Much as we take pride in our achievements, we cannot rest on our laurels. Though our plans have inevitably been set-back by developments in the international economy, and forced on us an adjustment of our targets and the time-frame for achieving them, we remain firmly committed to our structural programmes.

We will not deviate from our plans to restructure our economy in order to meet the needs of our people on a sustainable and lasting basis.

By the same token we count on our banking sector to maintain the strengths and the disciplines which have served us well during this difficult period.

Fundamentally, within the framework of our broad macroeconomic targets we are determined to sustain the shift that we have achieved towards social spending that gives concrete meaning to the consensus pledge on which our negotiated transition was based, namely to work together to overcome the legacy of our past.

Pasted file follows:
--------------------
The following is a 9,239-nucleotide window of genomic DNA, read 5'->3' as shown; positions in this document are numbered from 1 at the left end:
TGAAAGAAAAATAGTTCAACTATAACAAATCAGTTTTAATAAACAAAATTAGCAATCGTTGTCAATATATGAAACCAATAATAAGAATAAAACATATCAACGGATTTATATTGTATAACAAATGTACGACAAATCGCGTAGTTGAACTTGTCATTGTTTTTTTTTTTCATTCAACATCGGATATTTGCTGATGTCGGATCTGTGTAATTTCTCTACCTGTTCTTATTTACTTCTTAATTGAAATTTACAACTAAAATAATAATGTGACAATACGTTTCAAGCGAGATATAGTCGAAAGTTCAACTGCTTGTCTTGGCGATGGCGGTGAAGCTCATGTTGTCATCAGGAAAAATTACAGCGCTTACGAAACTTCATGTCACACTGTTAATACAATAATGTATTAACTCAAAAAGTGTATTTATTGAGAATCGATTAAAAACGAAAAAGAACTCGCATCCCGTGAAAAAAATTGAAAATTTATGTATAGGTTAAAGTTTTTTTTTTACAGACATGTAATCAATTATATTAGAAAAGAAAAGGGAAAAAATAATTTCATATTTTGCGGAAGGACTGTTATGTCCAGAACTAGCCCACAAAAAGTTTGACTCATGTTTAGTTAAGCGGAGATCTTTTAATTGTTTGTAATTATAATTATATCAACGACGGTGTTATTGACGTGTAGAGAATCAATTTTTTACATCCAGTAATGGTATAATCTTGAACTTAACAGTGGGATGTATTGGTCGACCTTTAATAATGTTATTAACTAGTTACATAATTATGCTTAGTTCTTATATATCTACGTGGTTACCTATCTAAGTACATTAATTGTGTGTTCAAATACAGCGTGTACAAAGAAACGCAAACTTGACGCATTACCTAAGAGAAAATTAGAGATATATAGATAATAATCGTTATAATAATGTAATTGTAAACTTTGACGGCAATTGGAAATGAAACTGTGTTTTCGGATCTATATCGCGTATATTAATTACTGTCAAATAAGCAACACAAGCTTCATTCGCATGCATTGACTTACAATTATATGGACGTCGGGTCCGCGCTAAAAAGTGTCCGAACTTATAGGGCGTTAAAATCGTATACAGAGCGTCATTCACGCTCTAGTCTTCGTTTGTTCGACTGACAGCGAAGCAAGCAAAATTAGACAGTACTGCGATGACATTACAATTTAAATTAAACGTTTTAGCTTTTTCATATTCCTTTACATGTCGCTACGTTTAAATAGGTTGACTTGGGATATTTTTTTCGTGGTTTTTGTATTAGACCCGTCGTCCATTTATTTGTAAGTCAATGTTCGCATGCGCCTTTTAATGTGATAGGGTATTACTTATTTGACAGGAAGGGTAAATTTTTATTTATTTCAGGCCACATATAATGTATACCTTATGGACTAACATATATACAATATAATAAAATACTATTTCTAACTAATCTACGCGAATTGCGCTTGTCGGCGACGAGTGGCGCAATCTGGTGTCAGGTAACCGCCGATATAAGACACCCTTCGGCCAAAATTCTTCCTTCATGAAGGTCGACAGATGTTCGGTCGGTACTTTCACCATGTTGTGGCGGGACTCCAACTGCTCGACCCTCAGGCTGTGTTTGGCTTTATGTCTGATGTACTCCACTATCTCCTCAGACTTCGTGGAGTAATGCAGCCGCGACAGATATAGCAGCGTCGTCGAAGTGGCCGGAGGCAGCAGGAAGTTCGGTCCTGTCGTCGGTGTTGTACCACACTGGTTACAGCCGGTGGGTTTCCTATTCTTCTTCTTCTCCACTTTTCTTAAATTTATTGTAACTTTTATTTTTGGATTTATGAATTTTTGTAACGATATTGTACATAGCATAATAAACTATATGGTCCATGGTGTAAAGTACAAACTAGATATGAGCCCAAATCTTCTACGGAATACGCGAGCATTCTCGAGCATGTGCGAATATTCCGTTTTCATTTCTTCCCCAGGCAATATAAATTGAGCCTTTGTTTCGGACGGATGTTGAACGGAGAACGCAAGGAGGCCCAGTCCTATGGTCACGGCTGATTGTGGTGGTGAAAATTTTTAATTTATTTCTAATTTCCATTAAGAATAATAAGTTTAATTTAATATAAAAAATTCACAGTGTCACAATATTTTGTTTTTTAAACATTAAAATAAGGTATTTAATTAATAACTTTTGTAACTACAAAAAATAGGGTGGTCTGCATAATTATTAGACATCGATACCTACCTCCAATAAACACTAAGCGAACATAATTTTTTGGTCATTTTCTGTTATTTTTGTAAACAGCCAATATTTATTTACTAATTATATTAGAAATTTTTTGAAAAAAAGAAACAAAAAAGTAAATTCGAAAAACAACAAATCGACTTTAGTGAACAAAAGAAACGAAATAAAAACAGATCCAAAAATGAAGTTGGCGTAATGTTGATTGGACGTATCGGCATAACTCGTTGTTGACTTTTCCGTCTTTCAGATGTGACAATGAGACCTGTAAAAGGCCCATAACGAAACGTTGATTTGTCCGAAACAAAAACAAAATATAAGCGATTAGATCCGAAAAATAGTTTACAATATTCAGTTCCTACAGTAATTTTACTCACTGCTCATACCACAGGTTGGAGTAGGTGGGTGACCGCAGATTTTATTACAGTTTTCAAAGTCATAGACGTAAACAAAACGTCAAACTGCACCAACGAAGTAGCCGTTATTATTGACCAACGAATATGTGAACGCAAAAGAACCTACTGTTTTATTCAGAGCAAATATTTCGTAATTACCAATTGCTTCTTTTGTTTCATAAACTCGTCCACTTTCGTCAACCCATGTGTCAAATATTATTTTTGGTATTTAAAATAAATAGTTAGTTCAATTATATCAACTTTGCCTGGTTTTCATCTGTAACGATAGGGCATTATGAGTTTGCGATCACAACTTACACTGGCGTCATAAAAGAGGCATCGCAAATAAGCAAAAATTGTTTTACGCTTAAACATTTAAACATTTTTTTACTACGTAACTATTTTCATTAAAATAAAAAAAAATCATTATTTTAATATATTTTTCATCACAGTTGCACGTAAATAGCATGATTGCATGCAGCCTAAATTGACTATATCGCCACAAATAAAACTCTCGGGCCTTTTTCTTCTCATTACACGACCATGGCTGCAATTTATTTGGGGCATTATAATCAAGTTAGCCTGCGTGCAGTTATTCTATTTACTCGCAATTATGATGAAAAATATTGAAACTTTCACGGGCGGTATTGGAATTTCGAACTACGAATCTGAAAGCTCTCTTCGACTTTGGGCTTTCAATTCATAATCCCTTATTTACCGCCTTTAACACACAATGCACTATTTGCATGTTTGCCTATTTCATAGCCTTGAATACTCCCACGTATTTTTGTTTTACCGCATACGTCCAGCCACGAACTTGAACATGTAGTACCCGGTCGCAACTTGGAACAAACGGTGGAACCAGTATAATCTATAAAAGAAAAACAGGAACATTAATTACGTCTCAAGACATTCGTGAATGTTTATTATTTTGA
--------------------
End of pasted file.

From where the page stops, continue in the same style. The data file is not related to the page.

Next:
The final results of the Census published yesterday remind us, if we needed it, of the enormous social inequality and deprivation which our democracy inherited. We are past blaming apartheid for all our problems, but we should all of us keep in mind, including the investment community, the scale and the nature of the challenge which South Africa faces.

Amongst other things the census spells out in stark numbers the extent to which the majority of South Africans were denied proper education and the conditions under which to teach and learn. Thus, the task of transforming our country had to be undertaken largely by people who had been denied the experience of government or the training that would have prepared us for the task.

Against that background, our achievements as government and nation over the past four years, impressive by any standard, have been nothing short of remarkable. We would be the first to admit that it has been more difficult than we anticipated, and that we have made mistakes. But those doubts that were so evident in 1994 concerning our capacity are now heard from only a small and dwindling minority. What has been done in this short time is far beyond anything even attempted by previous South African governments.